WASHINGTON D.C. -- More than 50 veterans of World War II and the Korean War departed the Veterans Airport of Southern Illinois as the sun was rising on April 25, under the cover of the American flag, for the first-ever Veterans Honor Flight of Southern Illinois.
Bryan Questelle, chairman of the Honor Flight Program, said, "Without the sacrifices they made, we don't have the freedoms we have."
The Honor Flight is a national program that raises funds to bring veterans who may not have the funds, or may not be healthy enough to go on their own, to Washington D.C. to view the memorials and monuments that commemorate the conflicts they fought in.
The veterans, along with chaperones called "guardians," Honor Flight staff, and medical personnel fly to D.C. early in the morning, and visit as many monuments, museums, and memorials as possible, before flying back that night.
Floyd Wilson, a Harrisburg resident and Navy veteran who served in the Korean War, was excited to go on the trip.
"I'm running out of time, I think, so I'd better go see it," Wilson joked.
After a 6 a.m. departure from Marion, the plane landed to a surprise: a welcome ceremony from Pre-K students from Francis Scott Key School, musical accompaniment from the Roger Whitworth band, and a standing ovation from everybody in the terminal.
Lester Emery, a resident of Crab Orchard, and a Korean War veteran loved the show that was waiting for the Honor Flight.
"When we got off of the plane this morning, and all of the people were there, and all of the little children...it made me want to cry," Emery said.
After departing the airport, the first stop on the tour was to the World War II memorial, dedicated to the memory of civilians and armed forces personnel who served during the war.
The monument features a large fountain, 56 pillars for each of the 50 states, and all U.S. territories, and the Freedom Wall. The Freedom Wall features 4,048 gold stars, each representing 100 Americans who died in the war.
For the oldest veterans on the trip, seeing the memorial brought mixed emotions.
Frank Huff, an Army veteran who served in Europe during WWII, thought the memorial was nice, but joked that it would have been better without the rain.
"It's been worthwhile and interesting to think that I've been through that stuff," William Thomas, a WWII vet and West City native said.
After the WWII memorial, the buses made their way a short distance to the Korean War Memorial. Called the "Forgotten War," the most striking feature of the memorial is the group of soldiers, trekking through the brush.
Just like at the WWII memorial, a wreath was laid in front of the lead soldier.
For many veterans like Emery, who were seeing the memorial for the first time, the experience brought back memories of their service.
"When I saw the soldiers walking, it reminded me of when I was in a tank, and they were walking alongside us as we were headed to the front," Emery said.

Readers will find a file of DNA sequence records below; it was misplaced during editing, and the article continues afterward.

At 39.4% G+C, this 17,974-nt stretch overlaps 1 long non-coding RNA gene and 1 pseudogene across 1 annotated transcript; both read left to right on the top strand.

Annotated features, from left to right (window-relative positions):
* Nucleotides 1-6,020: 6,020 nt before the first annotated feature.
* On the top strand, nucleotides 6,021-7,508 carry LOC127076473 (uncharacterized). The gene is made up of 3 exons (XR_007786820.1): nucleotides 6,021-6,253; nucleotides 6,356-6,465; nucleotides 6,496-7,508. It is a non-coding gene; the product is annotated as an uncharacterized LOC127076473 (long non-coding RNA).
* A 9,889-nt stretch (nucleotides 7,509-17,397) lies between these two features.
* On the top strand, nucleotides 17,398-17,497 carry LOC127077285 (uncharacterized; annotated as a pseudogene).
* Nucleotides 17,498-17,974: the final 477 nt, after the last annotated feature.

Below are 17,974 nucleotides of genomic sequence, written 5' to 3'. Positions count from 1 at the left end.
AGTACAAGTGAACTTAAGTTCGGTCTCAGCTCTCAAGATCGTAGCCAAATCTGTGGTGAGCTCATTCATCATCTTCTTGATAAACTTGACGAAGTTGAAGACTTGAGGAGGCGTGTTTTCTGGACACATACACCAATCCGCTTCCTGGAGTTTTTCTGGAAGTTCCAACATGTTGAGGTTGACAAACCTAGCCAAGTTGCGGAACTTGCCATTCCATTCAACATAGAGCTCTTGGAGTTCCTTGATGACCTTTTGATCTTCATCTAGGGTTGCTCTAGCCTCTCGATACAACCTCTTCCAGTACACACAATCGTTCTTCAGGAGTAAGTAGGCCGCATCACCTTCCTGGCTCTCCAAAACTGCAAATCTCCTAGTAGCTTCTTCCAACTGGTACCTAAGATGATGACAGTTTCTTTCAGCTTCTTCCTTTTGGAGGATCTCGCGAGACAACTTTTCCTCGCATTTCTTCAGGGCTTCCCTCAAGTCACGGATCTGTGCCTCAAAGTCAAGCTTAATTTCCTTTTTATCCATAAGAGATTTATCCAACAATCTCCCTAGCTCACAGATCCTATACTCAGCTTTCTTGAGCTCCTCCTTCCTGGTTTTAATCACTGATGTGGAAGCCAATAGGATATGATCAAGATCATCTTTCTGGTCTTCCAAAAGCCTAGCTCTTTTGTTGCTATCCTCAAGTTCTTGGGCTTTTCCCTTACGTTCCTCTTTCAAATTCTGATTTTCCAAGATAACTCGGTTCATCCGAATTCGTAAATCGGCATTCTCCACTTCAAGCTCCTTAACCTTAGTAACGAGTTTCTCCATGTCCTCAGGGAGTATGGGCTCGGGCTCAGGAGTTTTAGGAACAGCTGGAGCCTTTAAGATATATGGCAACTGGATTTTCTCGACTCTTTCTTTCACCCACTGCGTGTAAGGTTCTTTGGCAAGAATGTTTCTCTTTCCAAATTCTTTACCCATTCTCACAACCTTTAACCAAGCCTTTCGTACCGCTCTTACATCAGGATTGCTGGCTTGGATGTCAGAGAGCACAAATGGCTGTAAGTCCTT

Emery, a veteran of the Korean War, was personally greeted at the memorial by a group of high school students from Wyoming who each took a moment to shake his hand and thank him for his service.
"It made me want to cry," Emery said. "Even when I think about it now, it makes me want to cry."
Other stops were made throughout the day: the monuments for the Navy, Marines, and Air Force; the women in military service memorial, as well as drive-bys of the monument to disabled veterans and many other D.C. landmarks.
The day closed with a solemn observance of the Changing of the Guard ceremony at Arlington National Cemetery, as well as a Wreath-Laying Ceremony.
The silent routines, punctuated by the clicks of soldiers' heels, gave the Honor Flight passengers a chance to reflect on their long and busy day, and the sacrifice of those who did not make it back, or whose bodies were never found.
The notion of sacrifice was present throughout the day's activities, whether it was shown on the carved faces of statues, or simply a thought in everybody's minds. The importance of what these veterans had gone through in their years of service, had been driven solidly home.
"They don't even realize how important they were to us as young people," Questelle said. "They don't realize how important that sacrifice was for us.
"This is for you. This was built for you and what you did. Once we get back, I think that will be obvious for them."
Questelle's hopes were realized and put on display by the Goddess Swing Dance Group of Washington D.C., who were waiting at the airport to greet the crowd as they boarded to come home, and from the crowd of friends, family, and community leaders waiting for the veterans and guardians when they returned to the Veterans Airport.
The thanks that was evident on every face had been put into words earlier that day by retired Rear Admiral Frank Thorp IV of the United States Navy, and the president and CEO of the Navy Memorial.
"We owe you - literally - a life of debt."